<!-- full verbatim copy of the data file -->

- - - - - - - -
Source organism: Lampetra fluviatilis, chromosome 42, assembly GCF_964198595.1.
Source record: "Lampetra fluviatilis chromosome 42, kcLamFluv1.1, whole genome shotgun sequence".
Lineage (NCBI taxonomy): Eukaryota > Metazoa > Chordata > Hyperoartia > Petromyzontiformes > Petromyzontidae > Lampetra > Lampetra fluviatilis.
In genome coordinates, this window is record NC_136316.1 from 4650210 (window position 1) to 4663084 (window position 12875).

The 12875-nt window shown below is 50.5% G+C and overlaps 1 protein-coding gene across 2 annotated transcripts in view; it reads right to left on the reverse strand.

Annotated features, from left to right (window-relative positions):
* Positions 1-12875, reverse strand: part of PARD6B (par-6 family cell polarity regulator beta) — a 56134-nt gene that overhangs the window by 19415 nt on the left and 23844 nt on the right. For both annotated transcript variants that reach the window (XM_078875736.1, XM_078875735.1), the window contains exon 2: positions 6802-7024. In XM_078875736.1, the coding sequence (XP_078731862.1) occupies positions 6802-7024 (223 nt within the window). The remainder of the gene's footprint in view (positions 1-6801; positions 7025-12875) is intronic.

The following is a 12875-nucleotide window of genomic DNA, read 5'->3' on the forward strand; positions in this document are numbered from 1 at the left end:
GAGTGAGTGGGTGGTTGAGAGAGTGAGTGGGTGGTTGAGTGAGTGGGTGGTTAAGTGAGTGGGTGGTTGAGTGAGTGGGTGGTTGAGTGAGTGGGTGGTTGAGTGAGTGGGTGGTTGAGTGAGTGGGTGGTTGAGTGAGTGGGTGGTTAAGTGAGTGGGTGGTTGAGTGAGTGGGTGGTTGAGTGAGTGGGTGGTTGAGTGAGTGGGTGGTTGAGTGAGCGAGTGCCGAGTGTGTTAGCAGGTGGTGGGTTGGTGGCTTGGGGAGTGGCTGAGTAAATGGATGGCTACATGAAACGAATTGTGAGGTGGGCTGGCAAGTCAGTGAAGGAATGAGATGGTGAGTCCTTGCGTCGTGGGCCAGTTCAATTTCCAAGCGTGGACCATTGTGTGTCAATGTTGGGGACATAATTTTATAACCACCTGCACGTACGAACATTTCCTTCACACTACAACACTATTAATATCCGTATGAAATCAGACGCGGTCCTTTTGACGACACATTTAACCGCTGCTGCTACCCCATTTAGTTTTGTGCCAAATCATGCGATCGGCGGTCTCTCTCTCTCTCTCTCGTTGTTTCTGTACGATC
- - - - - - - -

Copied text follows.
Source organism: Lampetra fluviatilis, chromosome 42, assembly GCF_964198595.1.
Source record: "Lampetra fluviatilis chromosome 42, kcLamFluv1.1, whole genome shotgun sequence".
Lineage (NCBI taxonomy): Eukaryota > Metazoa > Chordata > Hyperoartia > Petromyzontiformes > Petromyzontidae > Lampetra > Lampetra fluviatilis.
In genome coordinates, this window is record NC_136316.1 from 4650210 (window position 1) to 4663084 (window position 12875).

The 12875-nt window shown below is 50.5% G+C and overlaps 1 protein-coding gene across 2 annotated transcripts in view; it reads right to left on the reverse strand.

Annotated features, from left to right (window-relative positions):
* Positions 1-12875, reverse strand: part of PARD6B (par-6 family cell polarity regulator beta) — a 56134-nt gene that overhangs the window by 19415 nt on the left and 23844 nt on the right. For both annotated transcript variants that reach the window (XM_078875736.1, XM_078875735.1), the window contains exon 2: positions 6802-7024. In XM_078875736.1, the coding sequence (XP_078731862.1) occupies positions 6802-7024 (223 nt within the window). The remainder of the gene's footprint in view (positions 1-6801; positions 7025-12875) is intronic.

The following is a 12875-nucleotide window of genomic DNA, read 5'->3' on the forward strand; positions in this document are numbered from 1 at the left end:
GAGTGAGTGGGTGGTTGAGAGAGTGAGTGGGTGGTTGAGTGAGTGGGTGGTTAAGTGAGTGGGTGGTTGAGTGAGTGGGTGGTTGAGTGAGTGGGTGGTTGAGTGAGTGGGTGGTTGAGTGAGTGGGTGGTTGAGTGAGTGGGTGGTTAAGTGAGTGGGTGGTTGAGTGAGTGGGTGGTTGAGTGAGTGGGTGGTTGAGTGAGTGGGTGGTTGAGTGAGCGAGTGCCGAGTGTGTTAGCAGGTGGTGGGTTGGTGGCTTGGGGAGTGGCTGAGTAAATGGATGGCTACATGAAACGAATTGTGAGGTGGGCTGGCAAGTCAGTGAAGGAATGAGATGGTGAGTCCTTGCGTCGTGGGCCAGTTCAATTTCCAAGCGTGGACCATTGTGTGTCAATGTTGGGGACATAATTTTATAACCACCTGCACGTACGAACATTTCCTTCACACTACAACACTATTAATATCCGTATGAAATCAGACGCGGTCCTTTTGACGACACATTTAACCGCTGCTGCTACCCCATTTAGTTTTGTGCCAAATCATGCGATCGGCGGTCTCTCTCTCTCTCTCTCGTTGTTTCTGTACGATC